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This cut of the daughter dancing expresses the spiritual connection between Ada’s music to her daughter. Jane Campion holds the shot for a good amount of time, trying to show how in-sink the two are at this point in the story.

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We have this cut to medium close up of George who in his own way is going with the music. The key is to show how Ada’s music is effecting George emotionally.

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This is one of the most interesting shots of the scene. Campion breaks the rule of thirds and frames Ada so the head is in the middle of frame. This is a wonderful example of a closed frame; nothing is important but what we are seeing in frame. The shallow focus stops the background from interfering in the shot; Campion wants us to only be seeing how Ada is reacting to the music. The rest of the world and all other sounds have faded away.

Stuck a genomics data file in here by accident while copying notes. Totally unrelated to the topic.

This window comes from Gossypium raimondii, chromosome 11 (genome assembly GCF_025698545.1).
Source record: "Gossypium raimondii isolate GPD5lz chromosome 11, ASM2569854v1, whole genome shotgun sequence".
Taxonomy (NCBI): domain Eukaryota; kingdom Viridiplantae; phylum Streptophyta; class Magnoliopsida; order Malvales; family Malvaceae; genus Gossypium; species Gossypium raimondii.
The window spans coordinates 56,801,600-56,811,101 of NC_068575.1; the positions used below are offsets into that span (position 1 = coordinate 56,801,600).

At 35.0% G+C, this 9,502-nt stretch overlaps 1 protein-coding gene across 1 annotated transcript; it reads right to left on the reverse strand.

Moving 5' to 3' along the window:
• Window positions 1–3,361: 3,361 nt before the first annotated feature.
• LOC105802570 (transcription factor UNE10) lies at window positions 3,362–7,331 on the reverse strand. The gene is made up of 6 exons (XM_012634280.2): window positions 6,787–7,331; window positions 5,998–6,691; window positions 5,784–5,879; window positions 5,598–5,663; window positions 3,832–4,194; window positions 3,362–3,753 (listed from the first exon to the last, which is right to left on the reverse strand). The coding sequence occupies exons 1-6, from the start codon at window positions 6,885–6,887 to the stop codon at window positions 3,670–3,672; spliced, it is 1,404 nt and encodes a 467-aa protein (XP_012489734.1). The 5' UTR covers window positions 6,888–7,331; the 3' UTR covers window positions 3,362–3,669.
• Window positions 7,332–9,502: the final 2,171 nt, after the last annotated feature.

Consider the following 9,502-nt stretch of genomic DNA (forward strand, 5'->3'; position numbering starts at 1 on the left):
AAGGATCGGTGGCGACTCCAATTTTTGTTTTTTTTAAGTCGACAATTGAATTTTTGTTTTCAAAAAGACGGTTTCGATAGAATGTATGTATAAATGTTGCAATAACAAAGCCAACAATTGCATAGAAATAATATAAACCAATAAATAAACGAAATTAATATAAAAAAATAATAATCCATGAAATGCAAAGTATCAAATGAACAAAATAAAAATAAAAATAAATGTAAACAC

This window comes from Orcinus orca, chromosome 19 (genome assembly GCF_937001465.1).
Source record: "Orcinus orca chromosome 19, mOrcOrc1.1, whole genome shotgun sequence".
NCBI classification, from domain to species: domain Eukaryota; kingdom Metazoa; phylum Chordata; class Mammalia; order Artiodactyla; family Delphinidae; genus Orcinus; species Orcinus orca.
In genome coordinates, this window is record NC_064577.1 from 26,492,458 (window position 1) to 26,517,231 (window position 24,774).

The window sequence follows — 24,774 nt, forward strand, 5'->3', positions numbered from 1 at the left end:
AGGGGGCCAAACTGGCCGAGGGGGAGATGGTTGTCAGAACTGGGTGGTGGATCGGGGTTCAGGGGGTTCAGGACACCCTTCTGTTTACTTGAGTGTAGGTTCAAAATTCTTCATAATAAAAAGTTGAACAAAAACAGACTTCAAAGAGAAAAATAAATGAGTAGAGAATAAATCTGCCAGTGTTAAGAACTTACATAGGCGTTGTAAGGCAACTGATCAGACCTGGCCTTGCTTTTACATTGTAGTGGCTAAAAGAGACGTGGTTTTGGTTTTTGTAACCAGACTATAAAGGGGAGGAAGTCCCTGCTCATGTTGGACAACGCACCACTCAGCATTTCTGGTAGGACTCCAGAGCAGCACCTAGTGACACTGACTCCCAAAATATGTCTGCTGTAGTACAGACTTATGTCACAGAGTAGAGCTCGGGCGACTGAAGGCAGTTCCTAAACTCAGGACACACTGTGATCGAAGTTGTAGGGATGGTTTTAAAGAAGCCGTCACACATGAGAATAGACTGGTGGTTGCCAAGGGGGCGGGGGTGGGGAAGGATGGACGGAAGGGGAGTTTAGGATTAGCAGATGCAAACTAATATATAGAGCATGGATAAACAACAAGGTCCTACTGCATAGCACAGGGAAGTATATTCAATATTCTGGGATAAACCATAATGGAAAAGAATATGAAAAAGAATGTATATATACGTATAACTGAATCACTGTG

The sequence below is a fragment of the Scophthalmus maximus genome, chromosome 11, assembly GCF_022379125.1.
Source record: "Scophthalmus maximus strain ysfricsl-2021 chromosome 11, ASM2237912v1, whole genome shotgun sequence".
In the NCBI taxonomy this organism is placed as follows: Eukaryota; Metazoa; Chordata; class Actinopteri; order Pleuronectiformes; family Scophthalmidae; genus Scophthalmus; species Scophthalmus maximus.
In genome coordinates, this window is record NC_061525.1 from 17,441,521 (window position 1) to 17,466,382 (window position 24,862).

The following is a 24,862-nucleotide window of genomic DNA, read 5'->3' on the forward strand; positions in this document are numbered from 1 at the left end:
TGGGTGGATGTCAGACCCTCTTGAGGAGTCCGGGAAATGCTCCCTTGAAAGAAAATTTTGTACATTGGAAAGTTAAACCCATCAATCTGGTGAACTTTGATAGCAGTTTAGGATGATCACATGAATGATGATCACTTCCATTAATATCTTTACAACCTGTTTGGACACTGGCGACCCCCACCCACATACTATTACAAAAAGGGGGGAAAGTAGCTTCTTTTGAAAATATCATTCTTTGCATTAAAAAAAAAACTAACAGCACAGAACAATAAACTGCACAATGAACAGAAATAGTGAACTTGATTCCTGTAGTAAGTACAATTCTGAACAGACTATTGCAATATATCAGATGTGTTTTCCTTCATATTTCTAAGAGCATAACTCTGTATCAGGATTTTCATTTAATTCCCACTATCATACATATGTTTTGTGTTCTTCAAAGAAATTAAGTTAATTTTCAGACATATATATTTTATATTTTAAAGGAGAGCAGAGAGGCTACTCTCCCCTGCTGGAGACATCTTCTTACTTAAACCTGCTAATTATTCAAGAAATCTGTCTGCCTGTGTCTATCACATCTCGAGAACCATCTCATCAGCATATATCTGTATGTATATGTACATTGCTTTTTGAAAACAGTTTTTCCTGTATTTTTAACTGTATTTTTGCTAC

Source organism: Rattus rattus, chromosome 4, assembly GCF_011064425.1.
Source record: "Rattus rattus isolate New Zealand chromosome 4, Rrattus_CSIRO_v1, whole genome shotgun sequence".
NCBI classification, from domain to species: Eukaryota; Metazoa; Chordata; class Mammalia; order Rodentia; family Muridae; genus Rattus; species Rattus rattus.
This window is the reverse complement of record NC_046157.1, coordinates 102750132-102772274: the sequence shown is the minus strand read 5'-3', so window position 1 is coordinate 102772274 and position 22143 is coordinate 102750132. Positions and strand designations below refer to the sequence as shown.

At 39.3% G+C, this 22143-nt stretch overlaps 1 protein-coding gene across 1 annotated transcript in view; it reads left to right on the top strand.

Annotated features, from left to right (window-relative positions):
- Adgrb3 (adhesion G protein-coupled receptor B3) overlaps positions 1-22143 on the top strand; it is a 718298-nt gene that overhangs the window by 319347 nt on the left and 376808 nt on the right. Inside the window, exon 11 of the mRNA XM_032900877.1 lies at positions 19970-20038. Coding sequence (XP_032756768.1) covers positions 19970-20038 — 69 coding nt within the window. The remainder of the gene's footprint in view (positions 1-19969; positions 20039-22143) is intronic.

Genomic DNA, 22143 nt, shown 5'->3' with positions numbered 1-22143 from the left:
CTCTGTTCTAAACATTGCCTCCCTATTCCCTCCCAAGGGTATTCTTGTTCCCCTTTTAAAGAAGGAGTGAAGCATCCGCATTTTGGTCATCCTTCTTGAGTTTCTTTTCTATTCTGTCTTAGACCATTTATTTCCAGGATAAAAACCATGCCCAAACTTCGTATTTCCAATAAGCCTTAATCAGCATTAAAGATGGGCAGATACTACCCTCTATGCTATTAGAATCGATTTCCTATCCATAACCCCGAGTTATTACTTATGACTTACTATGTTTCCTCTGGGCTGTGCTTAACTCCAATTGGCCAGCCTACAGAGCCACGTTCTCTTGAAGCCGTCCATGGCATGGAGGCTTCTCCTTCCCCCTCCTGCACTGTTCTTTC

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I show two frames from this shot because the action inside the shot is what is really important. We first get this look from George as if he is entranced with the way Ada is being moved by her music. However, by turning his back George is in a sense denying that allure.

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Yet, in the end he turns back, unable to resist his need to see Ada playing. This is a wonderful foreshadow of what is to come between Ada and George.

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Here is another close up of Ada’s hands. Again, driving home the idea Ada’s hands are what are giving us this powerful music. The other important factor is seeing Flora playing with Ada. Right now in the story the two are working together, both are being physically and emotionally connected to each other with this shot.

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This is from the same shot, Campion goes all the way from the close up of both Ada and Flora playing to this wide where we get a feeling of a sort of distance between the two characters. I feel like Campion is making a comment about things to come.

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This last god’s eye point of view shot might be the most telling of the whole scene. It expresses the journey of the story. We first have Ada walking her own path. Flora quickly fallows and George contemplates for several long seconds before he chooses to follow suit. The shot is communicating whose story this is and the rout of some of the main characters who end up going on the journey with her.